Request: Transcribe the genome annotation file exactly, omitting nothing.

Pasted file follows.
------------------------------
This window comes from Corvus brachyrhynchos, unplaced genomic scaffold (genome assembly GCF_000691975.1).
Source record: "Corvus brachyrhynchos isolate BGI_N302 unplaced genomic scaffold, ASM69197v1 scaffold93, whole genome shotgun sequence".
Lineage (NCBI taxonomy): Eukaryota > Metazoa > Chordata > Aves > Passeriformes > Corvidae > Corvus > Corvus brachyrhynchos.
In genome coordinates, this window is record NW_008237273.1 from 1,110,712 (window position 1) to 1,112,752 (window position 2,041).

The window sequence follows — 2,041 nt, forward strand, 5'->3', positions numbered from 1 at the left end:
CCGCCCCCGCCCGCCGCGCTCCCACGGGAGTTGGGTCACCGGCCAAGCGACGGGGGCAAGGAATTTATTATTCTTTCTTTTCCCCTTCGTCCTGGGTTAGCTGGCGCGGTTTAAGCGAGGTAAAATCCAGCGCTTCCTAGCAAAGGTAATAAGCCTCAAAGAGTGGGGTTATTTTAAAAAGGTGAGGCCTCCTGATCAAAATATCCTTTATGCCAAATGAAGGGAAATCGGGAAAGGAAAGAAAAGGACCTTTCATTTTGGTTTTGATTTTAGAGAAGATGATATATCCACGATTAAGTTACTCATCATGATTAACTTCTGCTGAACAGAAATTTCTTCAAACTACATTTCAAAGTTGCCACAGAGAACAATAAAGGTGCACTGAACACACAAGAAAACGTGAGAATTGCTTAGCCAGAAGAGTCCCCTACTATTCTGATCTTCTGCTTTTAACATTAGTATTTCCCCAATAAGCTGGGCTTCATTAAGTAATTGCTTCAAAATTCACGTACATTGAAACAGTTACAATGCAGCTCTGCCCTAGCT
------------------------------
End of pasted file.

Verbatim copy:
This window comes from Corvus brachyrhynchos, unplaced genomic scaffold (genome assembly GCF_000691975.1).
Source record: "Corvus brachyrhynchos isolate BGI_N302 unplaced genomic scaffold, ASM69197v1 scaffold93, whole genome shotgun sequence".
Lineage (NCBI taxonomy): Eukaryota > Metazoa > Chordata > Aves > Passeriformes > Corvidae > Corvus > Corvus brachyrhynchos.
In genome coordinates, this window is record NW_008237273.1 from 1,110,712 (window position 1) to 1,112,752 (window position 2,041).

The window sequence follows — 2,041 nt, forward strand, 5'->3', positions numbered from 1 at the left end:
CCGCCCCCGCCCGCCGCGCTCCCACGGGAGTTGGGTCACCGGCCAAGCGACGGGGGCAAGGAATTTATTATTCTTTCTTTTCCCCTTCGTCCTGGGTTAGCTGGCGCGGTTTAAGCGAGGTAAAATCCAGCGCTTCCTAGCAAAGGTAATAAGCCTCAAAGAGTGGGGTTATTTTAAAAAGGTGAGGCCTCCTGATCAAAATATCCTTTATGCCAAATGAAGGGAAATCGGGAAAGGAAAGAAAAGGACCTTTCATTTTGGTTTTGATTTTAGAGAAGATGATATATCCACGATTAAGTTACTCATCATGATTAACTTCTGCTGAACAGAAATTTCTTCAAACTACATTTCAAAGTTGCCACAGAGAACAATAAAGGTGCACTGAACACACAAGAAAACGTGAGAATTGCTTAGCCAGAAGAGTCCCCTACTATTCTGATCTTCTGCTTTTAACATTAGTATTTCCCCAATAAGCTGGGCTTCATTAAGTAATTGCTTCAAAATTCACGTACATTGAAACAGTTACAATGCAGCTCTGCCCTAGCT